HER: And it only took me one semester of teaching to realize that I didn’t want to be a professor!
HIM: At that point, we took a closer look at what WE wanted as a couple. We realized that, even though it wouldn’t get us any honors or titles, what we wanted most in our heart of hearts was to settle down, have children, and raise them in a small town where they could be safe and surrounded by a loving extended family—the way I had grown up.
HER: However, God wasn’t done teaching us about selfishness…in fact he probably isn’t done yet! We faced difficulty in conceiving, unlike so many of the teaching couples and NFP users we had met! We tried charting to achieve pregnancy, but I still had difficult cycles…in the end, we put our trust in God that He would build our family in whatever way it was meant to be built. In 2004, we had our first daughter, Eva and in 2006 our second daughter, Charlotte.
HIM: This whole process of learning to trust God, which was really initiated by our decision to learn NFP, has also led us to be more grateful for the gifts we’ve been given and to be better stewards of them. When you leave your fertility in the hands of God, you need to be a little more careful with the resources you are given. CCL taught us the importance of a mom in the first 3 years of a child’s life. In being open to life, that may mean giving up a second income for a long period of time.
HER: Realizing the importance of a mom, and deciding that I would stay home with our children if and when they arrived also helped us to be more counter-cultural. We have gone without a lot of things that many people think of as necessities. We have two 10 year old cars, we have dialup internet and we have the most basic phone service we can have and still have a number. We only have cell phones because our parents have family plans to keep in touch with us. We live in a small house and we avoid debt as much as possible, all because we know that for me to stay home, we have to make ends meet.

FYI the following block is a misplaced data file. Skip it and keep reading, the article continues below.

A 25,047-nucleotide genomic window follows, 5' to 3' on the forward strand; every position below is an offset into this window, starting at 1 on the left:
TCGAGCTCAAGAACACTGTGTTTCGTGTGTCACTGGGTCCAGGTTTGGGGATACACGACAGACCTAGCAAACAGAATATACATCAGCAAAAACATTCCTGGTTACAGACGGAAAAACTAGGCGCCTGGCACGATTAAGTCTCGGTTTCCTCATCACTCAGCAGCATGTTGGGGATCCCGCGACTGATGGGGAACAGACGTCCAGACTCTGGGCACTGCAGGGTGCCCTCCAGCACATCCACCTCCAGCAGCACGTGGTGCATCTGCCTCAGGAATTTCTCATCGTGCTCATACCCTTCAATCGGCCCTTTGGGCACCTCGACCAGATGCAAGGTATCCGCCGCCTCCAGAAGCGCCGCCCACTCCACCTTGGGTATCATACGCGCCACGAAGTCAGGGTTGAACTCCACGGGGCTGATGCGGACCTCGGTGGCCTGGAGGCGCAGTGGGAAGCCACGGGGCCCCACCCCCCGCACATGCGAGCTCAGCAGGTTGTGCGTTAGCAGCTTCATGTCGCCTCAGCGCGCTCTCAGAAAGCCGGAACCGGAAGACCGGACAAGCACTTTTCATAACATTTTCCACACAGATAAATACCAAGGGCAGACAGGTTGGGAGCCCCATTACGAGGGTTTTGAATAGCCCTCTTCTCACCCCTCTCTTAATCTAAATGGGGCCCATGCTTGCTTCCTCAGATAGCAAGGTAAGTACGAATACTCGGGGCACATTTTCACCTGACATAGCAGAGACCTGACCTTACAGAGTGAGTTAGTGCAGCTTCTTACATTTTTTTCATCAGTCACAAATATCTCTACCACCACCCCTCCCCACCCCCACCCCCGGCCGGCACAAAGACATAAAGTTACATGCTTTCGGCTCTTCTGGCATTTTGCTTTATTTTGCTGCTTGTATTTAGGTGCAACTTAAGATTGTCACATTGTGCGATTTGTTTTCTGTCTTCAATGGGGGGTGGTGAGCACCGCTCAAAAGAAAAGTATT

HIM: We also communicate better as to what our hopes and dreams are for the family because of NFP. Regularly we have to consider how having another child would change our lives, rather than just not thinking about having kids at all. We won’t have a perfectly “planned” family, because it is not our plan we are following.
HER: Probably the best thing about NFP for me is that I do not have to deal with the harmful (or just not comfortable) side effects of contraception. I don’t have to pump my body full of chemicals, and by charting my cycles, I can tell my doctors when a baby is due, which is a great help since I still have longer than normal cycles. The fact that NFP works well with irregular cycles is great!
HIM: As for the practical, how we use NFP…
HER: I have to say that practicing NFP would be a lot more difficult without [DH]’s help. On a purely practical level, I am so not even CLOSE to being a morning person. Our temperature taking time is sometime before 6 am!
HIM: 5:40, to be exact!
HER: Right, way too early to be awake any way you look at it! [DH] has to get out the thermometer, get me to take the thermometer and put it in my mouth, and then get the thermometer back from me after it is done. I have a hard enough time concentrating on the beeps so that I stay awake and keep my mouth closed until an accurate temperature has been taken.
HIM: That’s not to say that she isn’t capable of dealing with her temperature herself. If she’s away from home, it gets done. But as a husband, I am the head of our family, and as head of our family, I accept the responsibility of helping with our charting. I also am in charge of marking down temperatures and observations on our chart in the evenings. Because I help so much with the charting, I generally know what is going on in [DW]’s cycle. She likes things like interpreting charts, so she generally does that part.
HER: If a husband isn’t involved in the process of NFP, or isn’t supportive of the use of NFP it will probably be a source of frustration for him. But, as a wife, I know that when I used contraceptives, it was very easy to feel used by my husband, but with NFP, there is not the feeling of use. We have to mutually agree that we are willing to be open to another baby if we are using the fertile time.
HIM: I really encourage husbands to get involved and have at least a basic understanding of NFP. Your support of your wife will mean a lot to her. She will appreciate your effort, even if you struggle with some of the sacrifices using it might entail. NFP has really improved our marriage, and I think it can do the same for yours.